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READ: University Entrepreneurship at MIT

The primary goals for most universities across the country are to teach and/or to research, but many are not able to translate these resources to efficiently benefit the economy and society on a greater scale. So why is it so important for a research university to be entrepreneurial? It is important because universities have always been a key factor to the innovation of any economy, and it is the responsibility of these institutions to transition into an increasingly entrepreneurial economy. Also, since universities have always been at the forefront of discovery, it is their obligation to use the vast resources they have to find solutions to the most difficult problems. An entrepreneurial university takes these resources and solutions and attempts to implement them in the most efficient and sustainable way. Now the question remains: “How does an institution behave as entrepreneurial?” To answer this problem we must analyze the successes of past models looking at the very beginning. This essay looks to the original MIT model and its success to help understand what is required to create an entrepreneurial university.

First, we must recognize what made MIT such a perfect fit to be, what is considered, the first entrepreneurial university. Rory P. O’Shea from the Massachusetts Institute of Technology believes his university’s “success is based on the science and engineering resource base at MIT; the quality of research faculty; supporting organisational mechanisms and policies such as MIT’s Technology Licensing Office; and the culture within MIT faculty that encourages entrepreneurship.” The first factor he mentions is vital to any research university. Having a strong “science and engineering resource base” such as the one at MIT is the first step an entrepreneurial university must reach. By achieving this goal the university can effectively produce valuable research. This element is closely tied with a high quality research faculty which is also required to create new technologies. The next component according to Rory P. O’Shea is the need of for a well coordinated support system for emerging research and an effective licensing office. The management of these technologies has always been a key aspect of entrepreneurship which is clearly explained in Peter F. Drucker’s Innovation and Entrepreneurship. This management allows MIT to prioritize and to allocate their resources effectively. As far as the MIT Technology Licensing Office goes, Rory P. O’Shea credits its success to the quickness, organization, and guidance of the system. He says,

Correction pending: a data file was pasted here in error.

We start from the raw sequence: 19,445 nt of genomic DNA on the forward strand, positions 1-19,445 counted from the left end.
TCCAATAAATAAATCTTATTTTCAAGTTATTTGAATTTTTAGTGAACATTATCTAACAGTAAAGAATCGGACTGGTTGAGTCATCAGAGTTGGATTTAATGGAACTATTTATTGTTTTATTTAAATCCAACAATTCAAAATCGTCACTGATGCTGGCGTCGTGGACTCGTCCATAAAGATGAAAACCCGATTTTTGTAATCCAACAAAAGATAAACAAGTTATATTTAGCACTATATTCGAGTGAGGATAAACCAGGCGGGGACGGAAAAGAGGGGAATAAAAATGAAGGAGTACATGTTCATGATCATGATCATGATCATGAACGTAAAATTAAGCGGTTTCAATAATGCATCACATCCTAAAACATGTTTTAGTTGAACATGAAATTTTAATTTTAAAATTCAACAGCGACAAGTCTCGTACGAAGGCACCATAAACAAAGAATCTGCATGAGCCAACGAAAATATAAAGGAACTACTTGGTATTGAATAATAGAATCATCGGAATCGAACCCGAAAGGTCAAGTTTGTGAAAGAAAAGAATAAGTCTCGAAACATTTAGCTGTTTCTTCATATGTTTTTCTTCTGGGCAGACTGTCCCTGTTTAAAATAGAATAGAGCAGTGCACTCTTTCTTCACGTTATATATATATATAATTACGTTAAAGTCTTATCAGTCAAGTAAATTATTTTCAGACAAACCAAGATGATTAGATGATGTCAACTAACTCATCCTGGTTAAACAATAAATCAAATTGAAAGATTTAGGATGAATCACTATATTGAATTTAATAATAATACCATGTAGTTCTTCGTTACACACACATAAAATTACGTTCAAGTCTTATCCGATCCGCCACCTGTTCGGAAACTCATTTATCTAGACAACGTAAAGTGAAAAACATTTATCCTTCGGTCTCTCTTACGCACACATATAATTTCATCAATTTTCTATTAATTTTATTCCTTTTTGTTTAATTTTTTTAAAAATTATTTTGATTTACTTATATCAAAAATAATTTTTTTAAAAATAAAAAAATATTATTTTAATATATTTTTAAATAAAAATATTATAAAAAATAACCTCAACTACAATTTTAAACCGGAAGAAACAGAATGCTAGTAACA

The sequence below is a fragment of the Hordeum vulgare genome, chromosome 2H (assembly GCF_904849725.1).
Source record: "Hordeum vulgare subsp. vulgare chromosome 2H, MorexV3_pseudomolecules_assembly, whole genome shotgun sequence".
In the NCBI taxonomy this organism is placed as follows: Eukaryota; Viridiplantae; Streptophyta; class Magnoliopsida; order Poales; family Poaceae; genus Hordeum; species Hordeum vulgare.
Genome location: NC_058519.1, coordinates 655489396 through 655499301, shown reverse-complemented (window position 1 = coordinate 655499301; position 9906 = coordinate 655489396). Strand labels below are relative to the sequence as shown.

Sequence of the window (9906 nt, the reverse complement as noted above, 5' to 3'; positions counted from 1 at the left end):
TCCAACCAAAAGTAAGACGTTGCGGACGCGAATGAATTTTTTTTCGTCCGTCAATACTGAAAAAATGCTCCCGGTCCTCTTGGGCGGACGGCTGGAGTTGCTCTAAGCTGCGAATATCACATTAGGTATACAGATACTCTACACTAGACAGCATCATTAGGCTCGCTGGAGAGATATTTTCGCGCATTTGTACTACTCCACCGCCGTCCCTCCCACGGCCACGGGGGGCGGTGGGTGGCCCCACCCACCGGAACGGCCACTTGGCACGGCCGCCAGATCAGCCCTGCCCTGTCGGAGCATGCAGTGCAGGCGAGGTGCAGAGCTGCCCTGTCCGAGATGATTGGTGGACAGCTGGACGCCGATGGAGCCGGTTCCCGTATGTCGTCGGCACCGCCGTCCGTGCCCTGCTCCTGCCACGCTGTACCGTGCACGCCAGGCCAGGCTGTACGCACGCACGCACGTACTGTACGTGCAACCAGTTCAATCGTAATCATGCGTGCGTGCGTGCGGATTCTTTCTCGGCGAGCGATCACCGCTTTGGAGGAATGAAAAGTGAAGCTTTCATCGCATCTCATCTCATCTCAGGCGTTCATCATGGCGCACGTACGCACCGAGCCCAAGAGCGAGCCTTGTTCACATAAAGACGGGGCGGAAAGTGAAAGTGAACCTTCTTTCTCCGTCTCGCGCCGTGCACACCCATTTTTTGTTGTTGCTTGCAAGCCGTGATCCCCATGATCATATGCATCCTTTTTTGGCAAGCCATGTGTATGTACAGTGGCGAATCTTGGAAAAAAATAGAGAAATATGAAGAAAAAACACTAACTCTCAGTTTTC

“Rather than waiting for a technology pull, reacting to requests for licenses from interested companies, the TLO (Technology Licensing Office) encouraged faculty to promptly disclose inventions, then quickly and carefully evaluate the market value of inventions, and obtain protection of intellectual property. It also meets with venture capitalists to discuss new technologies and ongoing research at the Institute that may be appropriate for a start-up venture. This approach began at MIT at a time when such an approach was viewed as ‘unseemly’ by some of MIT’s peer institutions.”

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